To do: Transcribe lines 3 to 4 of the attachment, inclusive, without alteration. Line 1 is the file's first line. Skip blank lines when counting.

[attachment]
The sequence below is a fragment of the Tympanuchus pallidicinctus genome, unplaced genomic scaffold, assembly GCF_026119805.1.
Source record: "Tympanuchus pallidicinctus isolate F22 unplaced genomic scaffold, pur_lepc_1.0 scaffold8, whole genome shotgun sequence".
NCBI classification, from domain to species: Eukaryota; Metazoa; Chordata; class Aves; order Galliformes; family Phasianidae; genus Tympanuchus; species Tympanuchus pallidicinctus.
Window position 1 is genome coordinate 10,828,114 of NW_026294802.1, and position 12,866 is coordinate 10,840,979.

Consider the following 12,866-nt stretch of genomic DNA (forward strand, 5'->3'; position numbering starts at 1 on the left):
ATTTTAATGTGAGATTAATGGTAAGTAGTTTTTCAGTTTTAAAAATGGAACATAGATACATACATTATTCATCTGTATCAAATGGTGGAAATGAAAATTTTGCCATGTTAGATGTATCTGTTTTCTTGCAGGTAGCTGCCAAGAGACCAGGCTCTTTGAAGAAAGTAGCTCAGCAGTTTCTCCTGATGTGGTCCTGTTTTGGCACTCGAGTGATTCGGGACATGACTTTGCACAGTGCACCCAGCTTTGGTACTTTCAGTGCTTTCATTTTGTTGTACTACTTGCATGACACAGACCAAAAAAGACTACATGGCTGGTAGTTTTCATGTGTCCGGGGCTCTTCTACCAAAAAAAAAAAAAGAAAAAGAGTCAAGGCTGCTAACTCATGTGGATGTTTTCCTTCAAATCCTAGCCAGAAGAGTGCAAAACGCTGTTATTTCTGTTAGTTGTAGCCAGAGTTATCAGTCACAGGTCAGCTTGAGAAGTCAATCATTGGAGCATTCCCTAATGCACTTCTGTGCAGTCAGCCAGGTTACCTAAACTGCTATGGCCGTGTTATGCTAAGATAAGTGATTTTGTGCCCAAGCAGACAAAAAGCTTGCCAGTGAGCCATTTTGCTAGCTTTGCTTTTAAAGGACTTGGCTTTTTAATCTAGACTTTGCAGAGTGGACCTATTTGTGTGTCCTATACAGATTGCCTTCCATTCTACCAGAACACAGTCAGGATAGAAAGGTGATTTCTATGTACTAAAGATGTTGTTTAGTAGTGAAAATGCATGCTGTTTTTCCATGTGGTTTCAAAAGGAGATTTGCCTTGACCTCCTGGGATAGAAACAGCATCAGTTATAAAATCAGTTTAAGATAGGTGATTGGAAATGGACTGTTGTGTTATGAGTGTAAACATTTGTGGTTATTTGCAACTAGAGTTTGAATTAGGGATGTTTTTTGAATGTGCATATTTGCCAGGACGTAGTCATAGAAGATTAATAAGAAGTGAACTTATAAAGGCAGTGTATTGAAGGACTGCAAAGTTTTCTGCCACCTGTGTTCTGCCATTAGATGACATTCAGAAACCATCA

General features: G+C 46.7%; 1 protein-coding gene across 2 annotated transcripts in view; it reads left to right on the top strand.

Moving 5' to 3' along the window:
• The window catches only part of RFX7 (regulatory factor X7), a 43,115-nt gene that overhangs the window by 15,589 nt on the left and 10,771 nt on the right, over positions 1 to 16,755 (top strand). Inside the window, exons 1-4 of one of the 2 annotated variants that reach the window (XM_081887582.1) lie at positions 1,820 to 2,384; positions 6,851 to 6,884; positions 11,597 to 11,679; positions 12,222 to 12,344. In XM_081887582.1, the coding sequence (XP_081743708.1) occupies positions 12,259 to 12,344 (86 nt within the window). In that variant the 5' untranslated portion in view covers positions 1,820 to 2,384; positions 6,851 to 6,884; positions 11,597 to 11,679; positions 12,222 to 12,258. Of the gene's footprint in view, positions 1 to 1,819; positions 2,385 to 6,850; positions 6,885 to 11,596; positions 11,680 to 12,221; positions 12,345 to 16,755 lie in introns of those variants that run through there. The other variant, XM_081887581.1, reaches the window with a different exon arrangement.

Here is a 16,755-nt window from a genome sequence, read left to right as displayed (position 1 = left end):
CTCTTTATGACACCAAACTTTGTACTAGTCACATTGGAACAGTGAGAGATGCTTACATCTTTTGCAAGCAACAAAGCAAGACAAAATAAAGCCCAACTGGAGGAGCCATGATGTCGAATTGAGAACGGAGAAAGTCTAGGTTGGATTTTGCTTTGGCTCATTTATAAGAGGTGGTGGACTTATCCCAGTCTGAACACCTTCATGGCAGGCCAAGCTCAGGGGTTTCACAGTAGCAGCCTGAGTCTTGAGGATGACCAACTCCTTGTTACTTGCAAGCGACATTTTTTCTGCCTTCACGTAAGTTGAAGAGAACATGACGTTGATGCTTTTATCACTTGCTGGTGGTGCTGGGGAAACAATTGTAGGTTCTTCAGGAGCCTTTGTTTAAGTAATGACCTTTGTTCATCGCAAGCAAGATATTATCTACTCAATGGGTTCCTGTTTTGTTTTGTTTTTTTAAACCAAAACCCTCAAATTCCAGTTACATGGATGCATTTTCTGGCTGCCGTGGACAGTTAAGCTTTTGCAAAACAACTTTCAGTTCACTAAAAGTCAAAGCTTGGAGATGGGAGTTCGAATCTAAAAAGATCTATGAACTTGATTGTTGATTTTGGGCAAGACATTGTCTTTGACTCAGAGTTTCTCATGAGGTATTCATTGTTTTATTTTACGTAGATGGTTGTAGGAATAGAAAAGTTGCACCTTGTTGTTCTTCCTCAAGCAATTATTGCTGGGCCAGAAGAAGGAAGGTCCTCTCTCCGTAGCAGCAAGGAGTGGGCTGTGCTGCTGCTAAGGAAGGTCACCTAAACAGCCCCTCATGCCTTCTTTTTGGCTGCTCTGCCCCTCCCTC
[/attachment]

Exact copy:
NCBI classification, from domain to species: Eukaryota; Metazoa; Chordata; class Aves; order Galliformes; family Phasianidae; genus Tympanuchus; species Tympanuchus pallidicinctus.
Window position 1 is genome coordinate 10,828,114 of NW_026294802.1, and position 12,866 is coordinate 10,840,979.